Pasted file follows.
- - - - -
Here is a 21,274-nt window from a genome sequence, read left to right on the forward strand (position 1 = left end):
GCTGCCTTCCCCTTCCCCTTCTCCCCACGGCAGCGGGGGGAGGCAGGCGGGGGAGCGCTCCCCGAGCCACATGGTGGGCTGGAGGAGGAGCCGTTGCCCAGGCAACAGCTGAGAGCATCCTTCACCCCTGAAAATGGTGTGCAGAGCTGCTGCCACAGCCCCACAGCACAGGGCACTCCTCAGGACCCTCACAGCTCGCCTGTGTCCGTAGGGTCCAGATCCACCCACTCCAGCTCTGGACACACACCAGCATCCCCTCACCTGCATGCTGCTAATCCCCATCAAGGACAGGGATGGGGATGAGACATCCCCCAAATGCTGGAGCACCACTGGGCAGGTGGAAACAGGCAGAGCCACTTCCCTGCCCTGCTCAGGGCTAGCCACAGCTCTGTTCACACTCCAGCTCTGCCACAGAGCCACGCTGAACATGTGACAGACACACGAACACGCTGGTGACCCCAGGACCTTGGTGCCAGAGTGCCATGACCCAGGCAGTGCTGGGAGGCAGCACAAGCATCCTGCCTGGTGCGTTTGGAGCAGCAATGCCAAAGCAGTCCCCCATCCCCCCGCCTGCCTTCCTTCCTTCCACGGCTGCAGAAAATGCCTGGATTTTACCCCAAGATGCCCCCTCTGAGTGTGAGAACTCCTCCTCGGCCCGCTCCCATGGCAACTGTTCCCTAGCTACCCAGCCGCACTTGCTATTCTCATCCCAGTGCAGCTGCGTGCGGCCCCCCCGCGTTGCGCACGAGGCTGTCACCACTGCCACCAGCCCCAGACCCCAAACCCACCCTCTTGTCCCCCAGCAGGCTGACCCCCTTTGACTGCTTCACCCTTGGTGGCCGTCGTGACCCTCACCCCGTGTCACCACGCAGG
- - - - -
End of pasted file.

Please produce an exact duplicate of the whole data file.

Here is a 21,274-nt window from a genome sequence, read left to right on the forward strand (position 1 = left end):
GCTGCCTTCCCCTTCCCCTTCTCCCCACGGCAGCGGGGGGAGGCAGGCGGGGGAGCGCTCCCCGAGCCACATGGTGGGCTGGAGGAGGAGCCGTTGCCCAGGCAACAGCTGAGAGCATCCTTCACCCCTGAAAATGGTGTGCAGAGCTGCTGCCACAGCCCCACAGCACAGGGCACTCCTCAGGACCCTCACAGCTCGCCTGTGTCCGTAGGGTCCAGATCCACCCACTCCAGCTCTGGACACACACCAGCATCCCCTCACCTGCATGCTGCTAATCCCCATCAAGGACAGGGATGGGGATGAGACATCCCCCAAATGCTGGAGCACCACTGGGCAGGTGGAAACAGGCAGAGCCACTTCCCTGCCCTGCTCAGGGCTAGCCACAGCTCTGTTCACACTCCAGCTCTGCCACAGAGCCACGCTGAACATGTGACAGACACACGAACACGCTGGTGACCCCAGGACCTTGGTGCCAGAGTGCCATGACCCAGGCAGTGCTGGGAGGCAGCACAAGCATCCTGCCTGGTGCGTTTGGAGCAGCAATGCCAAAGCAGTCCCCCATCCCCCCGCCTGCCTTCCTTCCTTCCACGGCTGCAGAAAATGCCTGGATTTTACCCCAAGATGCCCCCTCTGAGTGTGAGAACTCCTCCTCGGCCCGCTCCCATGGCAACTGTTCCCTAGCTACCCAGCCGCACTTGCTATTCTCATCCCAGTGCAGCTGCGTGCGGCCCCCCCGCGTTGCGCACGAGGCTGTCACCACTGCCACCAGCCCCAGACCCCAAACCCACCCTCTTGTCCCCCAGCAGGCTGACCCCCTTTGACTGCTTCACCCTTGGTGGCCGTCGTGACCCTCACCCCGTGTCACCACGCAGG